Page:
Peter McArthur: Our Famous Canadian – 1866 – 1924

Peter McArthur: Our Famous Canadian – 1866 – 1924

Marie Williams, Glencoe: The huge crowd that packed into the Glencoe and District Historical Society Archives on February 22 proved that the “Sage of Ekfrid” is as popular today as he was over 100 years ago. In addition to 30 viewing online, over 50 turned up in person.

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The Appin Community Garden Project

By Dylan Grubb, Appin, ON

The sense of community is one of the best aspects of living in a small town. Amongst these many things that gives Appin this feeling is the community gardens. Inspired by the World War II victory gardens used to help provide produce to towns and cities in Canada, the project started early in the spring of 2023.

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Blood on the Snow – lecture about the Donnellys

Blood on the Snow – lecture about the Donnellys

Glenn’s talk on YouTube – give it a listen

Glenn Stott tells about 33 years of troubles that took place in Biddulph Township and Lucan Ontario region in Upper Canada from 1847 to 1880 and ended with the murder of five members of the Donnelly family.

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Yoshio Shimizu, a prisoner in Glencoe during WWII

Yoshio Shimuzu: “You have to remember that we had been driven from our homes by racial prejudice in British Columbia, reviled and despised by the bulk of the population, and here in the farmlands of southwestern Ontario, we were welcomed as equals and saviours by the farming population.”
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June 21 Victory Garden Launched in Appin

Wonderful event held at the Appin Park. Forty people enjoyed the new community garden, congratulating the local team who have built the raised beds, set up a watering system, and nurtured the plants. Many thanks to our elected municipal leaders for taking the time to attend.

The highlight of the evening was listening to the stories regaled by Bonnie Sitter and Shirleyan English about the farmerettes, the teenagers that harvested Ontario crops from about 1942 – 1952.

Thank you Bonnie and Shirleyann. You have documented a wonderful part of agricultural history that otherwise would have been lost.

Learn more about the Farmerettes in Ontario:

Bonnie Sitter, “Farmerettes in Ontario” in Harrowsmith. February 2021.

And here’s some links to the buzz created by the release of Onion Skins and Peach Fuzz: Memories of Ontario Farmerettes. (2019). by Shirleyan English and Bonnie Sitter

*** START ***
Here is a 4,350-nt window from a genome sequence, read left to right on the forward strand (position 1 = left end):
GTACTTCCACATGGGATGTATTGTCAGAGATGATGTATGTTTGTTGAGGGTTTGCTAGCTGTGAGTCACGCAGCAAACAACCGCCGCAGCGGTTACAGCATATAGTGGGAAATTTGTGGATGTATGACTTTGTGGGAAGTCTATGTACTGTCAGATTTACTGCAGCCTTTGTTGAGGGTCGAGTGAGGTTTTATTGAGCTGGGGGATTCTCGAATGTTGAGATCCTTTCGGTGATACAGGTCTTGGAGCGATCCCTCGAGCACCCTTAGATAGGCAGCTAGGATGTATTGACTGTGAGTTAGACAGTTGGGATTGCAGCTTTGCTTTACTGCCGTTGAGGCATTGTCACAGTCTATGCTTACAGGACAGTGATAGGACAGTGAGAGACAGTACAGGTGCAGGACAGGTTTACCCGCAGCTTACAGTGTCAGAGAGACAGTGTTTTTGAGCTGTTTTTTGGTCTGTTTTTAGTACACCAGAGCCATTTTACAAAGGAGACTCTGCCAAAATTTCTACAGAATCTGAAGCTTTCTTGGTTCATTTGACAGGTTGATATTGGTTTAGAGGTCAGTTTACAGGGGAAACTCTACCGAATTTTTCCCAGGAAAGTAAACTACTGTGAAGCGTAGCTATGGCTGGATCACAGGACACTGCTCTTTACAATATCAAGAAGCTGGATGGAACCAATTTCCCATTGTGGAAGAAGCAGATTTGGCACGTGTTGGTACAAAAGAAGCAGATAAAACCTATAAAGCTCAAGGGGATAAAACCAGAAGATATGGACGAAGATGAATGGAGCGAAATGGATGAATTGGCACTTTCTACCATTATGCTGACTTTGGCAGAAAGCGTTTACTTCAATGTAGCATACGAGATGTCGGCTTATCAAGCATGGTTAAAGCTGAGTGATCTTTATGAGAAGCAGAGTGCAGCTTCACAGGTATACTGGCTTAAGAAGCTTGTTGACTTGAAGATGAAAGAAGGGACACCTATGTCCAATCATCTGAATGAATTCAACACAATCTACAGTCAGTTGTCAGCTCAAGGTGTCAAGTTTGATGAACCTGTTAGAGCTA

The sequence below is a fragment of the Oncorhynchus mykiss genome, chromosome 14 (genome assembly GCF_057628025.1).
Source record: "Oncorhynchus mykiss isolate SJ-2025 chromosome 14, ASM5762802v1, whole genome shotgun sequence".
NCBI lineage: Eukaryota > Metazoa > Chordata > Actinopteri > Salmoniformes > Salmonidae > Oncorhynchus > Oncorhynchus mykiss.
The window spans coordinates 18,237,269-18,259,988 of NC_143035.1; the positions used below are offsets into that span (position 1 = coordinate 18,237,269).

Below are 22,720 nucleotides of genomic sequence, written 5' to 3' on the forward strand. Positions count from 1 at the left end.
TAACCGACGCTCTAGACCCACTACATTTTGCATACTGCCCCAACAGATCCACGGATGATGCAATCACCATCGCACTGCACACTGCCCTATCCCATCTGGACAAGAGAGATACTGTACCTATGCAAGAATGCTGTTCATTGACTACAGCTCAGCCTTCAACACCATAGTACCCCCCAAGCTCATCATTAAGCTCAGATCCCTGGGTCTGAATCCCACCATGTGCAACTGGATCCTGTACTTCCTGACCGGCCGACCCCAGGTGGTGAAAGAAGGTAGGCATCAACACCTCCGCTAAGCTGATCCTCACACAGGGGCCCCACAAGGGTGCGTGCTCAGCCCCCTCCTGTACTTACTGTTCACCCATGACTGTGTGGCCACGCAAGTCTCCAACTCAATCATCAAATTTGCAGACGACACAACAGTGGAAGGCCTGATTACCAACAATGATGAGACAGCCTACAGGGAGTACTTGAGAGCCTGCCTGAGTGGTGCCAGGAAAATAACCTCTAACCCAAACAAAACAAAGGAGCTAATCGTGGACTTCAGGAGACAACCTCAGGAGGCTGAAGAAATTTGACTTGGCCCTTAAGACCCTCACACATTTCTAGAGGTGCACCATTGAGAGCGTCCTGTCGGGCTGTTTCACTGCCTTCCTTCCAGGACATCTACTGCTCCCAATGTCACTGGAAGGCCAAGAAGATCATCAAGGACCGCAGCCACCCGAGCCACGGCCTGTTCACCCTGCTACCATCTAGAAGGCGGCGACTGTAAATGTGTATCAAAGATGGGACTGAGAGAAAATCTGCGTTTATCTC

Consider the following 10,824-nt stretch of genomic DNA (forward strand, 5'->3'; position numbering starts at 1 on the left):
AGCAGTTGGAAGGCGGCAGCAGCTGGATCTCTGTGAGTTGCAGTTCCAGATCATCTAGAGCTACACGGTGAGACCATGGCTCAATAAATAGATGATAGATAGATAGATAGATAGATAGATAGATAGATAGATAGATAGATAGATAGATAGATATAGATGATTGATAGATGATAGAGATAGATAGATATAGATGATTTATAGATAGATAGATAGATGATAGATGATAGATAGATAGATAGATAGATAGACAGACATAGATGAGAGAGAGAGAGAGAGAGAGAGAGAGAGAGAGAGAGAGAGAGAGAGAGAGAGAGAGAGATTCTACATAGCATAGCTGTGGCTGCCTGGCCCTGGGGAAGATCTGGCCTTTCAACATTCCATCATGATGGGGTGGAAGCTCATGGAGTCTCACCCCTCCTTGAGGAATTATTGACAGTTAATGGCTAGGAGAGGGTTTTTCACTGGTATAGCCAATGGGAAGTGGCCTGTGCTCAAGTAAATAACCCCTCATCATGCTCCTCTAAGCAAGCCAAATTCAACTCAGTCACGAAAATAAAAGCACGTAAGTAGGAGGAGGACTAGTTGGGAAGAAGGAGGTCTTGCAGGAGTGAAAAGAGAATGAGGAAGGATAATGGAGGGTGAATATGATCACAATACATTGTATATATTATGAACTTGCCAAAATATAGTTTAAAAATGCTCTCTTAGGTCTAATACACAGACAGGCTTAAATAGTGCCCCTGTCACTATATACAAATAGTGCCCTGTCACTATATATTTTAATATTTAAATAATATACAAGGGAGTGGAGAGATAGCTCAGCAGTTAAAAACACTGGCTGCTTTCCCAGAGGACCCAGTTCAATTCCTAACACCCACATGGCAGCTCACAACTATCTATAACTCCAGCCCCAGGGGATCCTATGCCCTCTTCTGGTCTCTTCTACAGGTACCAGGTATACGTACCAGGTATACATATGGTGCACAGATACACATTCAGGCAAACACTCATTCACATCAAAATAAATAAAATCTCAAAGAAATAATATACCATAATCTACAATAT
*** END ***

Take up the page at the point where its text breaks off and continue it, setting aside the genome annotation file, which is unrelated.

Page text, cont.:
Bonnie Sitter, “Farmerettes: Get Out on the Farm” in The Rural Voice. June, 2018.

Bonnie Sitter, “Farmerettes in Ontario” in Harrowsmith. 2020.

Bonnie Sitter, “Farmerettes in Ontario” in Harrowsmith. February 2021.

Andrew McGill Members Only Portfolio Review

Local photographer and Glencoe Native, Andrew McGill hosted a Portfolio Review of his work to the core membership of the Glencoe & District Historical Society. The review took place at The Archives on February 18th, 2023.

Andrew recently moved back to the Glencoe area after living in Toronto, and New York, for over a decade. Throughout that time he has focused his lens on the farming community which he grew up in, photographing his family farm, and local community events in the region.

Andrew shared with us his 11×14″ and 8×10″ archival pigment print portfolios as well as photo books and zines he’s produced over the years. He also showed documentation from various exhibitions including his large scale public installation of 9’x9′ square banners hung at the St. Lawrence Market in downtown Toronto. Some of which have been on display at the Glencoe Curling Arena and the Glencoe Hockey Arena.

He is interested in working with the Historical Society on future projects to document our history and community.

Andrew McGill (b. 1988, Glencoe, Canada) holds a B.F.A. from The School of Image Arts, Toronto. McGill is a multi-disciplinary artist whose work is primarily photo-based. He has sharpened his own visual style through working with his peers on high profile editorial, fashion, and art photography projects in Toronto, New York, Paris, and throughout the Eastern United States. McGill has recently moved from New York City, to his hometown of Glencoe, a farming community in the heart of Southwestern Ontario, where he has begun incorporating his artistic practice into daily life, making work inspired by the local community of lifelong friends, family, and neighbours, and the pastoral landscape from which he hails.

Andrew is an American Photography Selected Winner and a Magenta Foundation Flash-Forward Emerging Photographer. A public installation of his ongoing series titled, Two Half- Hitches Could Hold the Devil Himself, was shown as part of the 2017 Scotiabank CONTACT Photography Festival, at St. Lawrence Market in Toronto. The resulting 9ft square banners have been loaned to the village of Glencoe, have been on display at the Glencoe Curling Arena, as well as, the Southwest Middlesex Hockey Arena. His work has also been shown at Harbourfront Centre in Toronto.